Wednesday, November 23, 2016

International Insight

The more conferences that I attend the more I realize how greatly they have impacted my thinking and perspective.  For example, if I had never been to international conferences, I'd likely have no idea how others around the world deal with their diabetes.  Why is that important to me?  Because, learning about how others deal with their diabetes is incredibly important in building a creditable outlook on 'diabetes' because diabetes while, medically speaking is the same no matter what country you are from, everything else that factors into living with diabetes can be drastically different.

In the most honest of ways I am going to let you know that my heart breaks for those living with diabetes in countries that have little to no access to insulin or their supplies.   This wasn't something I learned form an infomercial asking me to send money, this was something I learned face to face with people who are living this nightmare.  I remember last year at the YLD conference in Vancouver, I was in a room with people who were from some of the poorer countries and listening to their stories were absolutely heartbreaking.  These people were struggling, beyond anything that I could comprehend.  Beyond  the frustration of not getting the correct test strips, beyond the anger of the rising dispensing fee, beyond anything that me, as a Canadian can comprehend.

I always tell this story of a roommate that I had when I was at the conference in Melbourne, Australia and for those that have not heard me talk about or read about it, I will tell it again.   When I arrived to Australia I had a big suitcase full of dresses, shorts, make-up, hair products, you name it, I had it stuffed into my suitcase for my 2.5 week stay in Australia.  Of course I also had diabetes supplies busting out of the seams of both my luggage and carry-on bag. An extra pump, syringes, vials of insulin, canisters of testing strips, extra batteries, back up meters.... it was like a pharmacy threw up in my bags.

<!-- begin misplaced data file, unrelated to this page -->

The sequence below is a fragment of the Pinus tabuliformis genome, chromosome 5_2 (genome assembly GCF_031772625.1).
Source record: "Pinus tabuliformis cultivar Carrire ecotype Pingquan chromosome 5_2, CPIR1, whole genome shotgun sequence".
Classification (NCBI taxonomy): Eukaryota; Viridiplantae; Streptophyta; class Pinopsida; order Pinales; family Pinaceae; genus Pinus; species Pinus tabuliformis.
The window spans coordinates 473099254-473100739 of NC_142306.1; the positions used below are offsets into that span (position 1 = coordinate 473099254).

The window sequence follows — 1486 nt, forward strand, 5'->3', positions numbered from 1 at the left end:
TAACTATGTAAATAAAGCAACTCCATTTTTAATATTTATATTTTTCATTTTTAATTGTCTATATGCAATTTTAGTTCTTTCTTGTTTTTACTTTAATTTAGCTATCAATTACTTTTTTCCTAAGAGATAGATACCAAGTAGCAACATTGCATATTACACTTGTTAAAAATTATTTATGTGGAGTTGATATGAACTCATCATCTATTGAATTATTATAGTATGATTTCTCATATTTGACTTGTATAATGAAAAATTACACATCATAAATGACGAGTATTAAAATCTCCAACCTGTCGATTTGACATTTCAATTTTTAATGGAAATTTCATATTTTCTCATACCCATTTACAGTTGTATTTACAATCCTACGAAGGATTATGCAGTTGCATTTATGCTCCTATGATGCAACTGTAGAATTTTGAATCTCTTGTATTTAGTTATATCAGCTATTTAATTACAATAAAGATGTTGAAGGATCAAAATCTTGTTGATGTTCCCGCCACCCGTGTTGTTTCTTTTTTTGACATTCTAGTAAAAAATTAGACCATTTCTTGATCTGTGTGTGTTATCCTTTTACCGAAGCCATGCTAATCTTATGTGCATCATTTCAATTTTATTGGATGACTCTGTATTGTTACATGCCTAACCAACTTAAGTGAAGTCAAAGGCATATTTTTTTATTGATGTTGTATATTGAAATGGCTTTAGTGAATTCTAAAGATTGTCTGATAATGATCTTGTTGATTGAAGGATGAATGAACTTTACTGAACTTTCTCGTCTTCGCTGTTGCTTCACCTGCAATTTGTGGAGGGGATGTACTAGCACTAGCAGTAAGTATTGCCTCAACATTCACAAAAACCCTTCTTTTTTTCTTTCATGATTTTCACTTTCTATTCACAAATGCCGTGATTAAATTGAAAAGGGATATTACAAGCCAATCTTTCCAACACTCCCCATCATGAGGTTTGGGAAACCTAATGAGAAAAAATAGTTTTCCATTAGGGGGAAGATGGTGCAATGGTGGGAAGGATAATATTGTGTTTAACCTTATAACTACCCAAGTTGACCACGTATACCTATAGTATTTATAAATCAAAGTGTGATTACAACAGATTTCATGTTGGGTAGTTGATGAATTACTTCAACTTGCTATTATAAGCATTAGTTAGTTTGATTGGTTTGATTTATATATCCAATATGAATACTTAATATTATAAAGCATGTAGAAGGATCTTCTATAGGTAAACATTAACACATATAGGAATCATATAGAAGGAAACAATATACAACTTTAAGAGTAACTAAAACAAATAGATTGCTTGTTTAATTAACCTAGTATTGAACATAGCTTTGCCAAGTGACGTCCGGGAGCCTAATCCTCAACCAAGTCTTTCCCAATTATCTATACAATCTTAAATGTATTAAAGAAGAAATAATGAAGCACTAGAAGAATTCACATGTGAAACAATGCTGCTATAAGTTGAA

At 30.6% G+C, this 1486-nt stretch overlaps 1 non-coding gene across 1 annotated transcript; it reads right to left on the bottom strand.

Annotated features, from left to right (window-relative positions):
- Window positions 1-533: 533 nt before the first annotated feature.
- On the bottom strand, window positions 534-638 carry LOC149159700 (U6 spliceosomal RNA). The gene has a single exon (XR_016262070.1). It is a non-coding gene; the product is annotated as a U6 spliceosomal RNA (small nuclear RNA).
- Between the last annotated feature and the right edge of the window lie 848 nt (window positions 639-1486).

My roommate, from the African region, was telling me with excitement about her new meter. Which, I gladly admit, I get excited about new diabetes meters as well. But, when I asked her what she was using before she let me know something that has forever changed my mind set.  

"I never had a meter before this. We had to walk to the clinic to get our blood sugar checked."

This is why I can't complain. This is why I lose focus in listening to people complain that are from countries that can make it work, somehow, some way.    I am not saying that a person in a first world country does not have problems, that are real, that are vital. I get that there is a HUGE issue with the cost of insulin in countries that should be able to maintain a fair cost of insulin.  But what if you couldn't get insulin at all. What if you couldn't find insulin? What if you had to walk your family every single day to the clinic just to know what her blood sugar was?   

I am sure people will disagree with me, that the struggle is real world-wide. I know that's true.... I mean, I literally asked my mom to put test strips in my stocking because I do not have benefits and that cost is out of pocket for me.  But, with the same breath, I am so thankful to know that if I needed to buy insulin, I can go to Wal-Mart, or Shoppers Drug Mart down the street.  That if I needed test strips, I could do the same, or even call a friend who would gladly be able to share their supply.  It just isn't that way in other countries around the world and it breaks my heart. 

I am grateful. I am thankful and I will never, ever forget the life lessons I have learned from international diabetes conferences. 

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